1. There are only two contexts that can affect the parser: the importing module (using an Import Attribute) and the source text itself (using a syntax to be defined herein). An attacker who can access the source text to add a parser declaration can already add whatever code they need, and the importing module has the choice to import any URL they like. Furthermore:
  2. Engines are not required to support polyfilling parser implementations, and they are not required to respect cross-origin import attributes (they are allowed to pretend they can't perform a given kind of conversion). This notation, when used, is expected to be consumed by whatever build process is used for these files (for typical bundler/minifier implementations) or used to control an implementation-specific parser feature like language support.

Should I continue?

  1. Trailing commas, Lifting template literal restriction, Optional catch binding, JSON superset, Numeric Separators, and Hashbang Grammar. ↩ī¸Ž

I asked about something like this a few weeks ago in the TC39 Matrix channel and was directed to the "TC39 Module Harmony" channel and the compartments proposal. It seems like that's where the idea of "loaders" would be created with import attributes. (Someone correct me if I'm misunderstanding). Apparently the older ShadowRealm proposal had a preprocessor that allowed rewriting modules, but that hasn't be reintroduced into compartments. It's quite a rabbit hole, and I didn't look into how it could be added.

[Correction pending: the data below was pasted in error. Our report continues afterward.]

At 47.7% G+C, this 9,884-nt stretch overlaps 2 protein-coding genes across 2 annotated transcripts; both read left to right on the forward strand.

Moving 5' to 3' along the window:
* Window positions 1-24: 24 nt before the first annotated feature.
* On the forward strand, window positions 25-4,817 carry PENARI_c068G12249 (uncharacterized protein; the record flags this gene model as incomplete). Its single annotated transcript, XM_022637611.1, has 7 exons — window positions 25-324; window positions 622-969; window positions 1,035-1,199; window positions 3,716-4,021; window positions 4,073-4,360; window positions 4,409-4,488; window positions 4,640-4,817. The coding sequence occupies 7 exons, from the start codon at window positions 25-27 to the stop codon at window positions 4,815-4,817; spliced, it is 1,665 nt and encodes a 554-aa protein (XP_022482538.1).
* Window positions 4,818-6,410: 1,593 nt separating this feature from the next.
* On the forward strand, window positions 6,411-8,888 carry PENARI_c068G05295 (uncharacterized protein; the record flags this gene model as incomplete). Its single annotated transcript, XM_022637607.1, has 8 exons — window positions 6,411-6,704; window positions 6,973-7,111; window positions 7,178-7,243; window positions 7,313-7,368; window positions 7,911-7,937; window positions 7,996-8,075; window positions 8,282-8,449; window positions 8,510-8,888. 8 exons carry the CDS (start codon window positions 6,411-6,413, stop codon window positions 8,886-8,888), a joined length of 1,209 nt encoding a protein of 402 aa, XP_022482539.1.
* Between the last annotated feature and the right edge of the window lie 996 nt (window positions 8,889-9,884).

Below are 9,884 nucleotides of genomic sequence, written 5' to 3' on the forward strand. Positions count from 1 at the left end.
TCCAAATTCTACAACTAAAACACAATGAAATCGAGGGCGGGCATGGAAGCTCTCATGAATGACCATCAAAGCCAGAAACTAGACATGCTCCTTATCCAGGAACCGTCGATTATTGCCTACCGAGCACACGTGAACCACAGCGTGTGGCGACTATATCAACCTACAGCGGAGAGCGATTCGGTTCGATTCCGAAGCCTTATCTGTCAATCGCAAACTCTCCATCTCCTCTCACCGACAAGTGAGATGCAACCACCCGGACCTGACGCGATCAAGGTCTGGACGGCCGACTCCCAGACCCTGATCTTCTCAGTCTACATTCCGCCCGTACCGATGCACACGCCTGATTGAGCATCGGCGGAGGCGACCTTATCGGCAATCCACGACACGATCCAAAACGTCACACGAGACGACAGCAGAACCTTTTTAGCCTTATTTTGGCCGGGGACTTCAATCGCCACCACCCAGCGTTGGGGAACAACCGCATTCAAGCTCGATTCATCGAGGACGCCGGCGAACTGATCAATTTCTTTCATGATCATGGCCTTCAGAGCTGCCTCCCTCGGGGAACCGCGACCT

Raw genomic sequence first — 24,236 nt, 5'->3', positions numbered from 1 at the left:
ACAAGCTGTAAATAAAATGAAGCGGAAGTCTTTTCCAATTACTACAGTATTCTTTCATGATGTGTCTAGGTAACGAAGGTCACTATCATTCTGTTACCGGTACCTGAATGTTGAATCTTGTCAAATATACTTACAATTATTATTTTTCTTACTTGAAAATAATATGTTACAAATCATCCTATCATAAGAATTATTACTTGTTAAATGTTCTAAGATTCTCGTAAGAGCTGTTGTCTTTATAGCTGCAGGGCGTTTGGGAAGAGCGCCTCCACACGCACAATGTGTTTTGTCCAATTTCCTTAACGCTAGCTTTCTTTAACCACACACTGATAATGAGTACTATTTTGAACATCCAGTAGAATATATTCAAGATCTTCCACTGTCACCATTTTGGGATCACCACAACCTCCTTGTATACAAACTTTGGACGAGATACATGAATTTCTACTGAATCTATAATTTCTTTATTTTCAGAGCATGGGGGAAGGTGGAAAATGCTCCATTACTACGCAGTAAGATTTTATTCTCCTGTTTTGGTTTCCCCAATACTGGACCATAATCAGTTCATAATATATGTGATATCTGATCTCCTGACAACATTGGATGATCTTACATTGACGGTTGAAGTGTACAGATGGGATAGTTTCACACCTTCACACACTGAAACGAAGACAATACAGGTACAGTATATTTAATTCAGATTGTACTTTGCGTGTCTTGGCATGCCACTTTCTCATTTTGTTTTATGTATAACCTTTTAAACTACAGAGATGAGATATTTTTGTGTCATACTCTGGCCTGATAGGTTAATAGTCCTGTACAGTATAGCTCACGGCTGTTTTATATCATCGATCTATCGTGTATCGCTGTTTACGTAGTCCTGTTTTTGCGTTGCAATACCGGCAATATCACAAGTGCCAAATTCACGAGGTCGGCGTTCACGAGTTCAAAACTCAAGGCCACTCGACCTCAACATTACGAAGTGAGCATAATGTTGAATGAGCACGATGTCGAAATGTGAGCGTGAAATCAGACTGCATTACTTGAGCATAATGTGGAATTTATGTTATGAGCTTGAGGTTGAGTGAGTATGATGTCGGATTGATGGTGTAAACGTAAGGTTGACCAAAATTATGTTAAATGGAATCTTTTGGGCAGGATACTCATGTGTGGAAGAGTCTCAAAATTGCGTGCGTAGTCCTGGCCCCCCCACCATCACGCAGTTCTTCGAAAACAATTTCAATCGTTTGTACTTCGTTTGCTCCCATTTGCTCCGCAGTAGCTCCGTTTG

I'd continue investigating this as from what I saw it's been an idea for a while. The idea of running loaders on imports in general seems a logical feature.

Yes, the Compartments proposal is module-related, but it addresses a completely different issue - it's focused on semantic isolation of modules without affecting syntax. Parser Augmentation is, in effect, the syntactic counterpart to Compartments; it allows different parts of a single project to use different parsing modes, rather than using different bindings.

If Compartments and Parser Augmentation were both to advance through TC39, I'd suggest that PA be conceptually positioned as a very limited type of VirtualModuleSource. The full VirtualModuleSource specification has access to a much more powerful toolset than PA, as it can directly assign values and behaviors to module outputs. Compare the example implementation of JSON modules using Compartments and VirtualModuleSource:

class JsonModuleSource {
  bindings = { export: 'default' };
  constructor(text) {
    // Throw SyntaxError if the source is invalid, from here.